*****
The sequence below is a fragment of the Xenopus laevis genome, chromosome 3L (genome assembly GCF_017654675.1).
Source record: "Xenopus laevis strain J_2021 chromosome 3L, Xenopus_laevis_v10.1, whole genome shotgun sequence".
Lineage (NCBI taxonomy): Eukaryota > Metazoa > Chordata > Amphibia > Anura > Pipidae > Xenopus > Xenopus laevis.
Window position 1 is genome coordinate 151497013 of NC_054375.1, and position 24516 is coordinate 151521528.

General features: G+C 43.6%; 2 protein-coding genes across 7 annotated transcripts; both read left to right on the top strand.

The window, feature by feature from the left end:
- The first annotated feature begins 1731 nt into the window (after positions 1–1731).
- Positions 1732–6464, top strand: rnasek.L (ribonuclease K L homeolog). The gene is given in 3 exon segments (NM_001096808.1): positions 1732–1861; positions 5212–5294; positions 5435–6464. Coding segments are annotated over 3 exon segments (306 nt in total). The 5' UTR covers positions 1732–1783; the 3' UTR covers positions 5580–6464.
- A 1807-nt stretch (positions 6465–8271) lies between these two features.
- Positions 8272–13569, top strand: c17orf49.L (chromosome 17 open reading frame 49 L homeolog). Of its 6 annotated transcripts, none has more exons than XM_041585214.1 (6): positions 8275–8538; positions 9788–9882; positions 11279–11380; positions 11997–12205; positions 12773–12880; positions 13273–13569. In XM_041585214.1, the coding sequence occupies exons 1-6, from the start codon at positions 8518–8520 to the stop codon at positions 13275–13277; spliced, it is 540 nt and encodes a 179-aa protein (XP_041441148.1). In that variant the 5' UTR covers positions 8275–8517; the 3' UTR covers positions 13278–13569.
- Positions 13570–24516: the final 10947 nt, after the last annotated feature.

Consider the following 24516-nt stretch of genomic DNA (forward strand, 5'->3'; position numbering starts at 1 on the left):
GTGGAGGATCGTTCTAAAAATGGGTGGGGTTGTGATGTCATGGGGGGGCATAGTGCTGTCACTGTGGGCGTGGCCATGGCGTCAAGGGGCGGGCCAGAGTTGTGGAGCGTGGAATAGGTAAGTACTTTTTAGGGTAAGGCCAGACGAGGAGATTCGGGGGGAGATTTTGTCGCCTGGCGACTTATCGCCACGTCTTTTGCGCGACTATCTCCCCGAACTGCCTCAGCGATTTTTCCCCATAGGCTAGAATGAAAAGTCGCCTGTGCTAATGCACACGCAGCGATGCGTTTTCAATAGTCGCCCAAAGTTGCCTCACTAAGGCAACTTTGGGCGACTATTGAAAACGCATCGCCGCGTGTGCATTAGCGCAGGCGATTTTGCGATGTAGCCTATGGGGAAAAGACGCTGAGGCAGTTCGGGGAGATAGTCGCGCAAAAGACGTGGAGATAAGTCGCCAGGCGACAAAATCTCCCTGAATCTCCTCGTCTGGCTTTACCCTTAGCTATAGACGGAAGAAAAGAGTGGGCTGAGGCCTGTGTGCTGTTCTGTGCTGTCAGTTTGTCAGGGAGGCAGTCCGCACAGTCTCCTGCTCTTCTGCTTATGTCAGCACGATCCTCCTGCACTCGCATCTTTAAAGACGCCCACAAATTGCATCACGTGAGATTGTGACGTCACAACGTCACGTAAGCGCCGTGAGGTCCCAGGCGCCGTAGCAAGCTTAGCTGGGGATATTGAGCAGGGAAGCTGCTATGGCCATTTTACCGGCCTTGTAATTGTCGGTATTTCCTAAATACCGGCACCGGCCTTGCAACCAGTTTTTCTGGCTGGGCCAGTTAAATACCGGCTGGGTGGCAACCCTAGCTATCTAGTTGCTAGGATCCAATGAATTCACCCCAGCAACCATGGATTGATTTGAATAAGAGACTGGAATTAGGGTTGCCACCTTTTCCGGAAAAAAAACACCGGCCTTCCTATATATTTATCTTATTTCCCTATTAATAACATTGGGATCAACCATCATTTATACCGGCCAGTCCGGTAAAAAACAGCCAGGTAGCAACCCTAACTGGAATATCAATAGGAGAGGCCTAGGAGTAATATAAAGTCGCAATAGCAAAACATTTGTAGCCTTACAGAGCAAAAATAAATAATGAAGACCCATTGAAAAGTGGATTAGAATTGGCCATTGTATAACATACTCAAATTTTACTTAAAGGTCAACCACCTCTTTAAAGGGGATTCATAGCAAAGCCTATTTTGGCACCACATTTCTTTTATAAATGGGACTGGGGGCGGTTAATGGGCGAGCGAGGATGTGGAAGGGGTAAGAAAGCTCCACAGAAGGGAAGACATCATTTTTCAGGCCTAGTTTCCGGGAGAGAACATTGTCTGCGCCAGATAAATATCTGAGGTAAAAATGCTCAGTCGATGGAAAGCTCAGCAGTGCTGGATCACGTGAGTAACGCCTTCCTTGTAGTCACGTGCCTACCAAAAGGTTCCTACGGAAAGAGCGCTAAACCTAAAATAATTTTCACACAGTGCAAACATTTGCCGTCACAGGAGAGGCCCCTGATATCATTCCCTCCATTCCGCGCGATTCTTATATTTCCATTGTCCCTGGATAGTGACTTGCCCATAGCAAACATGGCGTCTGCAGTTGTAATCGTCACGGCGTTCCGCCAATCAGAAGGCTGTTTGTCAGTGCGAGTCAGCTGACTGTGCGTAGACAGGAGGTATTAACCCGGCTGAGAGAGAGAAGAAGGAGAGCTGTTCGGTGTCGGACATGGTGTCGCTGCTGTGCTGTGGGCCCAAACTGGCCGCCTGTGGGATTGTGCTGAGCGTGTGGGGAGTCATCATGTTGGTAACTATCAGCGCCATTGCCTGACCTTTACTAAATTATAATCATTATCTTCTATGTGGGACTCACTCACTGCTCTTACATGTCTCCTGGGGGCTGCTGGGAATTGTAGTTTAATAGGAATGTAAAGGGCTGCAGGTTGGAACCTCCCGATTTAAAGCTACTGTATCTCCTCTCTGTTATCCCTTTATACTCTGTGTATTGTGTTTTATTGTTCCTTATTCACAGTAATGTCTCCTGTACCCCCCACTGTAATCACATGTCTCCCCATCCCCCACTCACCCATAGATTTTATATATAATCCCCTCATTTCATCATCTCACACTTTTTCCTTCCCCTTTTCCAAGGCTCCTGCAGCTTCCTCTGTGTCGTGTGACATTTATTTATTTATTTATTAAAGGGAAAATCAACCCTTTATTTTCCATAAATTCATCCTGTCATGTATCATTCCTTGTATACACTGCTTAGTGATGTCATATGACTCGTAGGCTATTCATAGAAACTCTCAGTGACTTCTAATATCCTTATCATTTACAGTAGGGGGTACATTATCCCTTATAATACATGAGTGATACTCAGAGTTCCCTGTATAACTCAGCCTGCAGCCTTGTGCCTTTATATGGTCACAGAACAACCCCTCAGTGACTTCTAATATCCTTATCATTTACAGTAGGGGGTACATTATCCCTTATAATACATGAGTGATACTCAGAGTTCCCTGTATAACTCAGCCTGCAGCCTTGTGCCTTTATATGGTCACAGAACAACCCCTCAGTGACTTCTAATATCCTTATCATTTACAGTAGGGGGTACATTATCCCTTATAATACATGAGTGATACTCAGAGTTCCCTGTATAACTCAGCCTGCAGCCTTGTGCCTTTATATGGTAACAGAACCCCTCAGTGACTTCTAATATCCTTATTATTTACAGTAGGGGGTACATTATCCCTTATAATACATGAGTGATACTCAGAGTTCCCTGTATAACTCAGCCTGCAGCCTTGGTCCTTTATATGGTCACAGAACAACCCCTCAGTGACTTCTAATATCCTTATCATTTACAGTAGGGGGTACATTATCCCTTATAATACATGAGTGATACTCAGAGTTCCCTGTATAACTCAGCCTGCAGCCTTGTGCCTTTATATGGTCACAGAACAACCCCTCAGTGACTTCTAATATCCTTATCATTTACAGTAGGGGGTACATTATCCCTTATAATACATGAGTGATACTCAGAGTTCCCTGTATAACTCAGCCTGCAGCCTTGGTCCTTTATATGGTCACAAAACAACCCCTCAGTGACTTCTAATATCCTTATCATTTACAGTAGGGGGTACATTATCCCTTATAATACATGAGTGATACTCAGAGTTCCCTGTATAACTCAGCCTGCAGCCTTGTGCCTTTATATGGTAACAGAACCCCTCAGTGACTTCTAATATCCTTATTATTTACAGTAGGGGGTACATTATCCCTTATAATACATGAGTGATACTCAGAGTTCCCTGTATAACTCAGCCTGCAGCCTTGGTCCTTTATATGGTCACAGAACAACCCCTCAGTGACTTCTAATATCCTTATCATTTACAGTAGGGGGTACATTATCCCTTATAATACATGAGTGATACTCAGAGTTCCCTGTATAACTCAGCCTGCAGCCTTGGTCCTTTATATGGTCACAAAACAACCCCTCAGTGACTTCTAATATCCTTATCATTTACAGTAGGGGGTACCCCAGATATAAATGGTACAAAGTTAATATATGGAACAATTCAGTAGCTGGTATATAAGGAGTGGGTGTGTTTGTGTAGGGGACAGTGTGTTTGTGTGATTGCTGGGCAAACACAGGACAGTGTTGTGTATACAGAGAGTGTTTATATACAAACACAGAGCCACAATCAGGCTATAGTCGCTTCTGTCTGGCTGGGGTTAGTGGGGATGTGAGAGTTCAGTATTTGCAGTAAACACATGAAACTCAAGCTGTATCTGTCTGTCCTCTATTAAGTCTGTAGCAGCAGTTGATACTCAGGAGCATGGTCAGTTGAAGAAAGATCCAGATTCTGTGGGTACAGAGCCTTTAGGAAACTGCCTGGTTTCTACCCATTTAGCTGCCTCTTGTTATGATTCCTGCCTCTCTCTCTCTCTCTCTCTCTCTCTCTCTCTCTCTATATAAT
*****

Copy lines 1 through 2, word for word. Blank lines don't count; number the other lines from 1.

The sequence below is a fragment of the Xenopus laevis genome, chromosome 3L (genome assembly GCF_017654675.1).
Source record: "Xenopus laevis strain J_2021 chromosome 3L, Xenopus_laevis_v10.1, whole genome shotgun sequence".